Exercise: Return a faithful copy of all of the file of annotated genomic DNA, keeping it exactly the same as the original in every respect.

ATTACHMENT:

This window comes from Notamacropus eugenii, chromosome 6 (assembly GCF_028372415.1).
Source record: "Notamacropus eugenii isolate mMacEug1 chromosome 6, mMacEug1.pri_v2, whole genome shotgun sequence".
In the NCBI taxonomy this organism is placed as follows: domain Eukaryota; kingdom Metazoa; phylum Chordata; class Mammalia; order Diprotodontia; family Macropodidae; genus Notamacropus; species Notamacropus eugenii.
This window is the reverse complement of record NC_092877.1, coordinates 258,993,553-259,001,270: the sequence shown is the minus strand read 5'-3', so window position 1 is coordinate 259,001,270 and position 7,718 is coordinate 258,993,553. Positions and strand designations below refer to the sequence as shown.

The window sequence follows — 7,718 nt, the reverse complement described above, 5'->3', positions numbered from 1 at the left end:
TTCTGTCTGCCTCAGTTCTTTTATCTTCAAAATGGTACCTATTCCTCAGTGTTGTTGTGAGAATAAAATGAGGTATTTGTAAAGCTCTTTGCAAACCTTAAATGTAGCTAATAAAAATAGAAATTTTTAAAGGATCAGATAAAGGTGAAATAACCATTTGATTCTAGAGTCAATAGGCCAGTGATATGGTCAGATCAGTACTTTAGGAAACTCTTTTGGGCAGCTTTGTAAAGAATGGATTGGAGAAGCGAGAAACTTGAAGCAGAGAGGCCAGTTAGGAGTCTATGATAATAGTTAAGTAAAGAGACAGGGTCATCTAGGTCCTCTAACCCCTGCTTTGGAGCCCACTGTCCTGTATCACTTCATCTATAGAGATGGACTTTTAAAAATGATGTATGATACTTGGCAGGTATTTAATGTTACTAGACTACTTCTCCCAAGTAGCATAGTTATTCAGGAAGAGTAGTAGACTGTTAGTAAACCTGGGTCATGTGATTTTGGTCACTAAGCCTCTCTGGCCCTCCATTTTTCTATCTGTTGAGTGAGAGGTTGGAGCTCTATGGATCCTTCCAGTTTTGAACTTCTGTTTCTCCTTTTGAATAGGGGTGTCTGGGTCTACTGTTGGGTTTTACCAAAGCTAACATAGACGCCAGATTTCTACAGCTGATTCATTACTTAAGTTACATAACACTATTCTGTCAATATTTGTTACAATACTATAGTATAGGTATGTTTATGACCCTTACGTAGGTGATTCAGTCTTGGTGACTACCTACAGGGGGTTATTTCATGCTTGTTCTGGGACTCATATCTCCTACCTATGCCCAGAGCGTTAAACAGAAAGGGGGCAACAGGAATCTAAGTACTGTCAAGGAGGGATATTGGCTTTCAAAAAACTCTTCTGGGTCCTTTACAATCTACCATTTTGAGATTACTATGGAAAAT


This window comes from Notamacropus eugenii, chromosome 6 (assembly GCF_028372415.1).
Source record: "Notamacropus eugenii isolate mMacEug1 chromosome 6, mMacEug1.pri_v2, whole genome shotgun sequence".
In the NCBI taxonomy this organism is placed as follows: domain Eukaryota; kingdom Metazoa; phylum Chordata; class Mammalia; order Diprotodontia; family Macropodidae; genus Notamacropus; species Notamacropus eugenii.
This window is the reverse complement of record NC_092877.1, coordinates 258,993,553-259,001,270: the sequence shown is the minus strand read 5'-3', so window position 1 is coordinate 259,001,270 and position 7,718 is coordinate 258,993,553. Positions and strand designations below refer to the sequence as shown.

The window sequence follows — 7,718 nt, the reverse complement described above, 5'->3', positions numbered from 1 at the left end:
TTCTGTCTGCCTCAGTTCTTTTATCTTCAAAATGGTACCTATTCCTCAGTGTTGTTGTGAGAATAAAATGAGGTATTTGTAAAGCTCTTTGCAAACCTTAAATGTAGCTAATAAAAATAGAAATTTTTAAAGGATCAGATAAAGGTGAAATAACCATTTGATTCTAGAGTCAATAGGCCAGTGATATGGTCAGATCAGTACTTTAGGAAACTCTTTTGGGCAGCTTTGTAAAGAATGGATTGGAGAAGCGAGAAACTTGAAGCAGAGAGGCCAGTTAGGAGTCTATGATAATAGTTAAGTAAAGAGACAGGGTCATCTAGGTCCTCTAACCCCTGCTTTGGAGCCCACTGTCCTGTATCACTTCATCTATAGAGATGGACTTTTAAAAATGATGTATGATACTTGGCAGGTATTTAATGTTACTAGACTACTTCTCCCAAGTAGCATAGTTATTCAGGAAGAGTAGTAGACTGTTAGTAAACCTGGGTCATGTGATTTTGGTCACTAAGCCTCTCTGGCCCTCCATTTTTCTATCTGTTGAGTGAGAGGTTGGAGCTCTATGGATCCTTCCAGTTTTGAACTTCTGTTTCTCCTTTTGAATAGGGGTGTCTGGGTCTACTGTTGGGTTTTACCAAAGCTAACATAGACGCCAGATTTCTACAGCTGATTCATTACTTAAGTTACATAACACTATTCTGTCAATATTTGTTACAATACTATAGTATAGGTATGTTTATGACCCTTACGTAGGTGATTCAGTCTTGGTGACTACCTACAGGGGGTTATTTCATGCTTGTTCTGGGACTCATATCTCCTACCTATGCCCAGAGCGTTAAACAGAAAGGGGGCAACAGGAATCTAAGTACTGTCAAGGAGGGATATTGGCTTTCAAAAAACTCTTCTGGGTCCTTTACAATCTACCATTTTGAGATTACTATGGAAAAT